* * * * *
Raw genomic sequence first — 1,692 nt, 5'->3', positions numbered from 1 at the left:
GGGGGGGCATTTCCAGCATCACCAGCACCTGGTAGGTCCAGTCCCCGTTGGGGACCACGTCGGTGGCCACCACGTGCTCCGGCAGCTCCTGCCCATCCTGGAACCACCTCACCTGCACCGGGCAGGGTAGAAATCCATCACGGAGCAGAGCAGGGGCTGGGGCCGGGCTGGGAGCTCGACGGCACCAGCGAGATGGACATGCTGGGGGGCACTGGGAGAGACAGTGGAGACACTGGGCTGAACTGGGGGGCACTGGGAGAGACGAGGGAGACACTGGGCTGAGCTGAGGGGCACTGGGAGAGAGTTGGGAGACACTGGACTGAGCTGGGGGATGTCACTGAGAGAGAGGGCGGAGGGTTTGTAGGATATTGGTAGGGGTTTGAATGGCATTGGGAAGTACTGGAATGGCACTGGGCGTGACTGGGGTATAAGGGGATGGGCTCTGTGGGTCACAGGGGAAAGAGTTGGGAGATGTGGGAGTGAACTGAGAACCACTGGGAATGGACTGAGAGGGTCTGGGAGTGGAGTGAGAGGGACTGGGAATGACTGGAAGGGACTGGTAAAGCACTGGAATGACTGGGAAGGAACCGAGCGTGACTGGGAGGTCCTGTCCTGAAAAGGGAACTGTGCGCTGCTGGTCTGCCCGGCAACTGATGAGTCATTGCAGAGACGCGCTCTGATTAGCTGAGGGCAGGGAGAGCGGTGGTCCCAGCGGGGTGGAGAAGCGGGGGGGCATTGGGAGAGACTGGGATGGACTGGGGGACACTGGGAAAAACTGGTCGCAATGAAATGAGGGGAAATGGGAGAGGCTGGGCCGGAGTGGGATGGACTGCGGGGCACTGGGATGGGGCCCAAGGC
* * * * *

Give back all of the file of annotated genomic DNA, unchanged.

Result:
Raw genomic sequence first — 1,692 nt, 5'->3', positions numbered from 1 at the left:
GGGGGGGCATTTCCAGCATCACCAGCACCTGGTAGGTCCAGTCCCCGTTGGGGACCACGTCGGTGGCCACCACGTGCTCCGGCAGCTCCTGCCCATCCTGGAACCACCTCACCTGCACCGGGCAGGGTAGAAATCCATCACGGAGCAGAGCAGGGGCTGGGGCCGGGCTGGGAGCTCGACGGCACCAGCGAGATGGACATGCTGGGGGGCACTGGGAGAGACAGTGGAGACACTGGGCTGAACTGGGGGGCACTGGGAGAGACGAGGGAGACACTGGGCTGAGCTGAGGGGCACTGGGAGAGAGTTGGGAGACACTGGACTGAGCTGGGGGATGTCACTGAGAGAGAGGGCGGAGGGTTTGTAGGATATTGGTAGGGGTTTGAATGGCATTGGGAAGTACTGGAATGGCACTGGGCGTGACTGGGGTATAAGGGGATGGGCTCTGTGGGTCACAGGGGAAAGAGTTGGGAGATGTGGGAGTGAACTGAGAACCACTGGGAATGGACTGAGAGGGTCTGGGAGTGGAGTGAGAGGGACTGGGAATGACTGGAAGGGACTGGTAAAGCACTGGAATGACTGGGAAGGAACCGAGCGTGACTGGGAGGTCCTGTCCTGAAAAGGGAACTGTGCGCTGCTGGTCTGCCCGGCAACTGATGAGTCATTGCAGAGACGCGCTCTGATTAGCTGAGGGCAGGGAGAGCGGTGGTCCCAGCGGGGTGGAGAAGCGGGGGGGCATTGGGAGAGACTGGGATGGACTGGGGGACACTGGGAAAAACTGGTCGCAATGAAATGAGGGGAAATGGGAGAGGCTGGGCCGGAGTGGGATGGACTGCGGGGCACTGGGATGGGGCCCAAGGC